Picking a name for a child is complicated. Parents should choose something that not only sounds right with the family surname, but they should also take future nicknames (good and awful) as well as job opportunities into consideration.
Growing up with an unusual name is an experience like no other.
”How do you spell that?”
“Can you say that again?”
These are just a few of the questions and comments that people utter after hearing a strange or uncommon name, like Heavenlee Blue. I always have a new experience after sharing my name with someone. When people see my name, they don’t know if it’s for a boy or girl. Others assume I am deeply religious.
However, having an unusual name can do more than strike up a good conversation. “The Sociology of Discrimination,” a journal article from PubMedCentral and the Annual Review of Sociology, shows that racial minorities face name-based discrimination in housing, the classroom and the workplace.
On a recent episode of “The View,” co-host Raven-Symonè made a controversial statement about odd names. “I’m not about to hire you if your name is Watermelondrea,” she said. “It’s just not gonna happen. I’m not gonna hire you.”
Researchers Marianne Bertrand and Sendhil Mullainathan found similar attitudes when they used fake resumes to respond to job ads in Boston and Chicago newspapers for their widely cited study, “Are Emily and Greg More Employable Than Lakisha and Jamal?”
“The results show significant discrimination against African-American names: White names receive 50 percent more callbacks for interviews,” the authors wrote in their journal article, which was published in the American Economic Review in 2004.
Symonè claimed that her stance is not racism, but discrimination. Her comments led to a backlash on all forms of social media with many people accusing her of hypocrisy. Raven-Symonè not only sounded ignorant in trying to explain her words, but she also offended untold numbers of people by using a double play on stereotypes. More than 135,500 people signed a petition at Change.org, calling for ABC to remove Symonè from “The View.”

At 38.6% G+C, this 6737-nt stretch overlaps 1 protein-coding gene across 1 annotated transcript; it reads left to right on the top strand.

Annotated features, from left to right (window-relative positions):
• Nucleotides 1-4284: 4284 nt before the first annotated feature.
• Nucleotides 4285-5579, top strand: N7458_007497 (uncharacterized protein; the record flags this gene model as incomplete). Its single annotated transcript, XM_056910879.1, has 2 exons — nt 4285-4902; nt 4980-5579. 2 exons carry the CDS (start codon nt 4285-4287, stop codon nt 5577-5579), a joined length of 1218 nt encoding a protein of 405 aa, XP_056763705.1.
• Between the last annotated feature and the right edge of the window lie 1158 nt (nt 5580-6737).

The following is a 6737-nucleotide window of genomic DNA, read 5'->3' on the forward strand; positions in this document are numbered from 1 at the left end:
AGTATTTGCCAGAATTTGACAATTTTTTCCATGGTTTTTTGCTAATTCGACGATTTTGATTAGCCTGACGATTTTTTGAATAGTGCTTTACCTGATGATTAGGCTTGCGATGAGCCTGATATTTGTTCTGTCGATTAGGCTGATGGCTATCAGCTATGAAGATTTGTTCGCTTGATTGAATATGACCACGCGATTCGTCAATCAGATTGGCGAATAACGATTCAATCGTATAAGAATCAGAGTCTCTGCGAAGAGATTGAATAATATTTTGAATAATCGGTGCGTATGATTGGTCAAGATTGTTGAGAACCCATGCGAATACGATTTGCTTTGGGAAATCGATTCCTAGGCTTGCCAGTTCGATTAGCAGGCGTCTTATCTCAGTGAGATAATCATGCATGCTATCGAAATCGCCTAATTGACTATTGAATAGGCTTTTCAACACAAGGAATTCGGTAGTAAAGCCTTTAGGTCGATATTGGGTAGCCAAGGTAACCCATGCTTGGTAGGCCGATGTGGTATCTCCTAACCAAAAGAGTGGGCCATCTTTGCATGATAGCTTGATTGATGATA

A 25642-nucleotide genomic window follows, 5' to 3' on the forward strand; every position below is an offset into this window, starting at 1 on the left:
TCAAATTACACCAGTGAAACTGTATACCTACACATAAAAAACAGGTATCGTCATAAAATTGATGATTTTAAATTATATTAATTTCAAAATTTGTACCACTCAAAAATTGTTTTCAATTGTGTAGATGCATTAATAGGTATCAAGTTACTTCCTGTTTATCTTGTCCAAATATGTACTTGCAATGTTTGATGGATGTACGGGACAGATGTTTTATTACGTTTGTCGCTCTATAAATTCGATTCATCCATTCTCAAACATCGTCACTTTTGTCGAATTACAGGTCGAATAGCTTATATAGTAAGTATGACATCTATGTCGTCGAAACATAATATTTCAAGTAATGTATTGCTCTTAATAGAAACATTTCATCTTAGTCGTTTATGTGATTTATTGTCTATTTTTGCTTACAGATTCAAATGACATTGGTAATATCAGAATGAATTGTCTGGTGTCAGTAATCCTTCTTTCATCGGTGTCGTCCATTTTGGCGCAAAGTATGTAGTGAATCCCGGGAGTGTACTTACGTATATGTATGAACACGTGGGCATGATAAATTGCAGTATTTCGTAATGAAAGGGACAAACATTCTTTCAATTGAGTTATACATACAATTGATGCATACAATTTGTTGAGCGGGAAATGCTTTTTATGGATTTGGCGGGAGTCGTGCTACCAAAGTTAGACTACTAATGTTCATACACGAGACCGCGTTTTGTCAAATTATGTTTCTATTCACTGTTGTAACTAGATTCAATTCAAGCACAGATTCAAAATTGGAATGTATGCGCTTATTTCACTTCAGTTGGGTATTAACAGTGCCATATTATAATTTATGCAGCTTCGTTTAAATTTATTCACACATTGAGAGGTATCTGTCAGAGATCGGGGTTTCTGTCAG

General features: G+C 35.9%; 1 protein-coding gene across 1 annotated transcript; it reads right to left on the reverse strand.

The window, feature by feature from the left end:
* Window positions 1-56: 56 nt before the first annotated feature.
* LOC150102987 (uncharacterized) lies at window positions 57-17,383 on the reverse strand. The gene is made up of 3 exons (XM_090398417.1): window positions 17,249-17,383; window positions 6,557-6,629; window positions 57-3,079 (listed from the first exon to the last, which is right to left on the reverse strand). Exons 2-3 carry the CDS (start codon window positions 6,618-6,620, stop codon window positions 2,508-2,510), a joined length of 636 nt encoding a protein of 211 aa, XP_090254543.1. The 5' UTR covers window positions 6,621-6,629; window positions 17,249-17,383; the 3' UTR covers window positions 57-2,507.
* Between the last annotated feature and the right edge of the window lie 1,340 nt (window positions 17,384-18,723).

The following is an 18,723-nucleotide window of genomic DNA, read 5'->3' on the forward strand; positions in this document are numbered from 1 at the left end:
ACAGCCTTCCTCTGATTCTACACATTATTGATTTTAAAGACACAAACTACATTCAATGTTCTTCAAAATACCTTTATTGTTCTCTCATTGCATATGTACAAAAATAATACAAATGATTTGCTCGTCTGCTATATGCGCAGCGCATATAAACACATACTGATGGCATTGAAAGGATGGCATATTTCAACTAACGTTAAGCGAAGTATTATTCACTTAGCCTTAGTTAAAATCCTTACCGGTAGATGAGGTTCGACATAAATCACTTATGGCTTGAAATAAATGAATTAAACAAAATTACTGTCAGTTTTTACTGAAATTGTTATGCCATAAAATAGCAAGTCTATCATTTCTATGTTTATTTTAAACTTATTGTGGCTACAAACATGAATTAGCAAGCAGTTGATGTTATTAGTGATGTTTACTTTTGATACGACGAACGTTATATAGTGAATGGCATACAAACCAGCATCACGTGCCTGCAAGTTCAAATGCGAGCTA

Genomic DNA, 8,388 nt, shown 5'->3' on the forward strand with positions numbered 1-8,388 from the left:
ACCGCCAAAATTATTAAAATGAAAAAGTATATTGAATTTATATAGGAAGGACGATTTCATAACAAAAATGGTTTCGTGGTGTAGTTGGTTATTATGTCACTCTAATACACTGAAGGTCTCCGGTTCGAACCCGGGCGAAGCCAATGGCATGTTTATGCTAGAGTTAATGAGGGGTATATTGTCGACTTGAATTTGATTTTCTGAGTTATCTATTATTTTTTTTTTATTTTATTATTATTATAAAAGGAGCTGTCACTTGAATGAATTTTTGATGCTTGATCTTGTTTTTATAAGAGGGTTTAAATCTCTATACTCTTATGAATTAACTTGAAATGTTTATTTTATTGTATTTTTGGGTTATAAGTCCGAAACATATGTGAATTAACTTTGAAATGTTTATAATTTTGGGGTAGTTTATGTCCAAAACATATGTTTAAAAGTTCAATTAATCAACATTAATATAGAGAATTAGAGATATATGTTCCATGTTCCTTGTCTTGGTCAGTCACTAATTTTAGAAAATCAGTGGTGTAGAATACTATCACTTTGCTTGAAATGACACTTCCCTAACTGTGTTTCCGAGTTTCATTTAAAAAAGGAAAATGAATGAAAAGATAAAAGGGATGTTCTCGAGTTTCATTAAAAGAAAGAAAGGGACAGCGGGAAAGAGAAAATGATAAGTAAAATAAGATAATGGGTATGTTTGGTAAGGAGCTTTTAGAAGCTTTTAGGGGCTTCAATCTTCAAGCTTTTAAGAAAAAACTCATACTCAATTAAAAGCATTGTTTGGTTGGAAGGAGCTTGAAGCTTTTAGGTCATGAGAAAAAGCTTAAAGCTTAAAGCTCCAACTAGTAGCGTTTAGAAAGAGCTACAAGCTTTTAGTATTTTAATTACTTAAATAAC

In today’s world, incidents like this one make it hard to have an extraordinary name and try to succeed in life. My mother named me Heavenlee Blue after having complications late in her pregnancy. She had prayed for many nights and days to what she likes to call “Our Heavenly Father, Jesus Christ” for a miracle to allow her to have another child.
A few days after her prayers, she gave birth to me, her third child. My siblings have common names, Cassidy and Carl. After their nightmare-turned-dream, my parents felt it was only fitting to name me something of an unusual nature — Heavenlee Blue.
With narrow-minded people being in positions of power, people like me who have uncommon names are being judged before we can even open our mouths. Plenty of people have stated that their peers and teachers continually fail to pronounce their names correctly, demonstrating how society considers “ethnic” names as being odd. And some people even think that we’re dangerous.
In a new UCLA study, researchers found that people imagined men with stereotypically black names as being bigger and more violent. As a 6-foot-1-inch-tall black man, I guess it’s a good thing that my parents didn’t name me Jamal or Jaheim. People have told me multiple times that after hearing the name Heavenlee, they imagined a frail and shorter human.
“Searching for Shaniqua,” a documentary by Phill Branch scheduled for release in February, explores this modern-day struggle. This is just a daily battle that won’t end anytime soon, but we as people with uncommon names just have to keep proving the narrow-minded wrong.
Heavenlee Blue is a writer for TruthBeTold.news and a senior majoring in public relations at Howard University.